Number Scrounging: What is as scarce as a 31-rebound game?


We all follow this team, so we know the two historical examples that were mentioned around Kevin Love's 31-31 performance.


Charles Barkley was the last player to record 30+ boards back in '96. (Here's that game line. Sir Chuck scored 20 on 5 of 8 from the floor. Way to be efficient, Charles.)


Moses Malone put up 38 points and 32 rebounds back in 1982. (Did you notice the NBA site had put up that video of Moses?)

We all know that those two categories aren't equal in their rarity, though, too. Players put up 30 points pretty often. Heck, Michael Beasley's done it three times this last week. A startling 162 games have seen a player put up more than 50 points. Since 1986 (the start of Basketball-Reference's game database), only thirteen 30-rebound games have occurred, and five of those were recorded by Dennis "The Worm" Rodman.

For your extremely mild amusement, then, and to gain a scrap of perspective on the freak-show value of putting up 30 rebounds, I offer a list of other NBA accomplishments that have occurred something like 13 times in the last 25 or so years. Since 1986....

Why, since 1986 sixteen players have scored 60 or more points in a single night. (MJ and Kobe did so more'n twice apiece.) B-Easy, you want to keep up with your new teammate, right? Right?

Eleven players have stolen the ball 10 times or more. (Alvin Robertson, repeat burglar offenses. The Bucks had an awesome backcourt for a while.)

The comparable threshold for assists seems to be at about 24. Twelve NBA players have seen 24 or more in their personal line. (Magic Johnson and John Stockton did so more than once. Also, the one time: Ramon Sessions.)

The scarcity cutoff matching 30 rebounds would be somewhere between 12 and 13 blocks18 players have swatted 12 or more. (That list is interesting for its repeaters, with Manute Bol on it six times. Requiescat in Pace, Manute.)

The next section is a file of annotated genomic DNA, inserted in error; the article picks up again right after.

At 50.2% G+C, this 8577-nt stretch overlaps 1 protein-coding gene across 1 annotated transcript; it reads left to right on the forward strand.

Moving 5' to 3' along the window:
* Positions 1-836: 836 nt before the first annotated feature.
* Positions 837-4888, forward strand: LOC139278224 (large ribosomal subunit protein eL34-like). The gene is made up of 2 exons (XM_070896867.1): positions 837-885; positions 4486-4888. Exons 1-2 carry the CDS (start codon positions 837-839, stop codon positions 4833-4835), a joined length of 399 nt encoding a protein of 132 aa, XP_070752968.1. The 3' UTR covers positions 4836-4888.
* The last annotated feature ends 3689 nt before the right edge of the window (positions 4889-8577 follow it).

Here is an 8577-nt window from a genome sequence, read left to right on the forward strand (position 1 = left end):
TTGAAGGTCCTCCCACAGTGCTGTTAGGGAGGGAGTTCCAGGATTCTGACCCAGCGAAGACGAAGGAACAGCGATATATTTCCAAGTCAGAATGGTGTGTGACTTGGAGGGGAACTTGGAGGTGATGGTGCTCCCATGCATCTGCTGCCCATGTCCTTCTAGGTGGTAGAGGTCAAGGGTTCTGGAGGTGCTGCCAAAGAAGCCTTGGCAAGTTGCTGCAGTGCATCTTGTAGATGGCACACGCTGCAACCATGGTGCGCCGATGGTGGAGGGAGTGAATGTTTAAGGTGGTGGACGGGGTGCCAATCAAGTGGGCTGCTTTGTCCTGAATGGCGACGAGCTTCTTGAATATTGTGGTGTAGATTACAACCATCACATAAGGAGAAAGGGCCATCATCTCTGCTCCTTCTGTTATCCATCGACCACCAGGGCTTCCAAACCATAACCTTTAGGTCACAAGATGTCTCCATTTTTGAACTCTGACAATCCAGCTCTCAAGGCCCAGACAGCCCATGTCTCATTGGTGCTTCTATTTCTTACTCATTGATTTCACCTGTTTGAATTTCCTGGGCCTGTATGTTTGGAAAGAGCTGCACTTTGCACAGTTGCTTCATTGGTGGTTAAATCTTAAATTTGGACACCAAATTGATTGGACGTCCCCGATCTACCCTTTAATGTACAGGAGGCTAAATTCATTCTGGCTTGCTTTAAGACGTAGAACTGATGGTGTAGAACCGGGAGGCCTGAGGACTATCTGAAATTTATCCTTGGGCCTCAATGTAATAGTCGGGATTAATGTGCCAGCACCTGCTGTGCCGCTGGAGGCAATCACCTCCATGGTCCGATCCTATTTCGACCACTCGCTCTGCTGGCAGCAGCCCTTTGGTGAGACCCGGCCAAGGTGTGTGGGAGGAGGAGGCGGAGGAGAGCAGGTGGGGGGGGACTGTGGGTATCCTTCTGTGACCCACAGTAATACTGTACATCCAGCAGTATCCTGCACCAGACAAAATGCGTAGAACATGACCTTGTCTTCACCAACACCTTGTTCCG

There's a gap between 9 and 10 three-point field goals in a game. Only 10 players have managed to get to double-digits. (J.R. Smith has done so twice with Denver. Huh.)

Wburtonhs1_mediumFourteen players have gone to the line 24 times or more in a single night. That's a list of All Time Greats.... and, um, Willie Burton. One day we should hope Wes Johnson can earn the Willie Burton treatment.


Efficiency, you say? Fifteen players have been perfect on 11 shots or more for a given night.


The NBA has seen 15 59+ minute games for individual players. Aaron Brooks played that much this last January. (Kevin Love, the bar has been set high: work on that conditioning. Ask your dad about getting lean. He's lookin' trim in this old photo, for sure.)





Fifteen stars have gotten the green light for more than 40 shots in a single game. (Kobe's on that list seven times, and Jordan four. Suddenly Allen Iverson is looking shy with a mere one appearance.)


The Hall of Shame:

I'm surprised how rare this one is: Only fifteen NBA warriors (small "w") have managed to go 0-for-12 or worse from the floor. (Five scored no points at all in so doing. Ron Artest scored 7 points from the line while missing every last shot in game action.)


Twenty players have attempted 9 or more three-pointers without hitting any of them at all. (Guess who tops the list.... Yes, it's 'Toine Walker, missing eleven treys in a row.)


Twelve glorious individuals have managed to turn the ball over 12 times or more. (As you'd guess, with the exception of Damon Stoudamire every name on the list is an All Star-caliber player. Coaches sit lesser talents when they're fumbling it that much.)

Six fouls is nuthin' on Cal Bowdler. Dude apparently drew the whistle 7 times on November 13th, 1999. He's the only guy who's accomplished that august feat: 2 points, 7 fouls, 2 boards in 15 minutes.

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